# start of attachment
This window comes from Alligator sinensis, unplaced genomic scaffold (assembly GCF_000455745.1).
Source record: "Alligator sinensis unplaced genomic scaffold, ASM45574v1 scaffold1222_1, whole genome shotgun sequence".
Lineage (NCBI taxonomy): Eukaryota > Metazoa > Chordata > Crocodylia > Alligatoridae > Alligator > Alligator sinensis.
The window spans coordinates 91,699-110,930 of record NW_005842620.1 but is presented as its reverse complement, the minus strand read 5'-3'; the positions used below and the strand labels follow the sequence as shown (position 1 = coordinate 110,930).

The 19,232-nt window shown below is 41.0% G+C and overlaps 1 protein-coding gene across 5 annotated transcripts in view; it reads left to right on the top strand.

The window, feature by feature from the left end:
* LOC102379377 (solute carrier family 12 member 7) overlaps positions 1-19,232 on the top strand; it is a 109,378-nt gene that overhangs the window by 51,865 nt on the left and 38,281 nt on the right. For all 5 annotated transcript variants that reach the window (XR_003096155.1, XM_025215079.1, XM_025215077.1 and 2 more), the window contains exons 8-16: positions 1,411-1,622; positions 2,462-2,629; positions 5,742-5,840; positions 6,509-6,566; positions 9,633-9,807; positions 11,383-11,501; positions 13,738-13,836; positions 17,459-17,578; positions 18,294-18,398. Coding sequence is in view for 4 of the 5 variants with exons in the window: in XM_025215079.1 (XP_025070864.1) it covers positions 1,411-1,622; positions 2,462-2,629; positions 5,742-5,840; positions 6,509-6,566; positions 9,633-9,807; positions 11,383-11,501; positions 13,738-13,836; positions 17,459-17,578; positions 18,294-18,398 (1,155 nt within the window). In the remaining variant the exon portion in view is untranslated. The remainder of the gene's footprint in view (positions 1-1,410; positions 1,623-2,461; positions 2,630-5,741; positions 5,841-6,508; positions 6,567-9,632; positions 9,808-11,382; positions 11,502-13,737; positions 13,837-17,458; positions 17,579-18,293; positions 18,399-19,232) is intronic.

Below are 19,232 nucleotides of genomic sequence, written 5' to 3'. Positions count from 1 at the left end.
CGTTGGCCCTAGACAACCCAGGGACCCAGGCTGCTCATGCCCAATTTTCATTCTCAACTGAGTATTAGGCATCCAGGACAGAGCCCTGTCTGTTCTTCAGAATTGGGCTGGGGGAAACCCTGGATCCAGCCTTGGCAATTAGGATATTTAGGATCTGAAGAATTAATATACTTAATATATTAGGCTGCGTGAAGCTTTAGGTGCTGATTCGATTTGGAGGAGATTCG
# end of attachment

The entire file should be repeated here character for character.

This window comes from Alligator sinensis, unplaced genomic scaffold (assembly GCF_000455745.1).
Source record: "Alligator sinensis unplaced genomic scaffold, ASM45574v1 scaffold1222_1, whole genome shotgun sequence".
Lineage (NCBI taxonomy): Eukaryota > Metazoa > Chordata > Crocodylia > Alligatoridae > Alligator > Alligator sinensis.
The window spans coordinates 91,699-110,930 of record NW_005842620.1 but is presented as its reverse complement, the minus strand read 5'-3'; the positions used below and the strand labels follow the sequence as shown (position 1 = coordinate 110,930).

The 19,232-nt window shown below is 41.0% G+C and overlaps 1 protein-coding gene across 5 annotated transcripts in view; it reads left to right on the top strand.

The window, feature by feature from the left end:
* LOC102379377 (solute carrier family 12 member 7) overlaps positions 1-19,232 on the top strand; it is a 109,378-nt gene that overhangs the window by 51,865 nt on the left and 38,281 nt on the right. For all 5 annotated transcript variants that reach the window (XR_003096155.1, XM_025215079.1, XM_025215077.1 and 2 more), the window contains exons 8-16: positions 1,411-1,622; positions 2,462-2,629; positions 5,742-5,840; positions 6,509-6,566; positions 9,633-9,807; positions 11,383-11,501; positions 13,738-13,836; positions 17,459-17,578; positions 18,294-18,398. Coding sequence is in view for 4 of the 5 variants with exons in the window: in XM_025215079.1 (XP_025070864.1) it covers positions 1,411-1,622; positions 2,462-2,629; positions 5,742-5,840; positions 6,509-6,566; positions 9,633-9,807; positions 11,383-11,501; positions 13,738-13,836; positions 17,459-17,578; positions 18,294-18,398 (1,155 nt within the window). In the remaining variant the exon portion in view is untranslated. The remainder of the gene's footprint in view (positions 1-1,410; positions 1,623-2,461; positions 2,630-5,741; positions 5,841-6,508; positions 6,567-9,632; positions 9,808-11,382; positions 11,502-13,737; positions 13,837-17,458; positions 17,579-18,293; positions 18,399-19,232) is intronic.

Below are 19,232 nucleotides of genomic sequence, written 5' to 3'. Positions count from 1 at the left end.
CGTTGGCCCTAGACAACCCAGGGACCCAGGCTGCTCATGCCCAATTTTCATTCTCAACTGAGTATTAGGCATCCAGGACAGAGCCCTGTCTGTTCTTCAGAATTGGGCTGGGGGAAACCCTGGATCCAGCCTTGGCAATTAGGATATTTAGGATCTGAAGAATTAATATACTTAATATATTAGGCTGCGTGAAGCTTTAGGTGCTGATTCGATTTGGAGGAGATTCG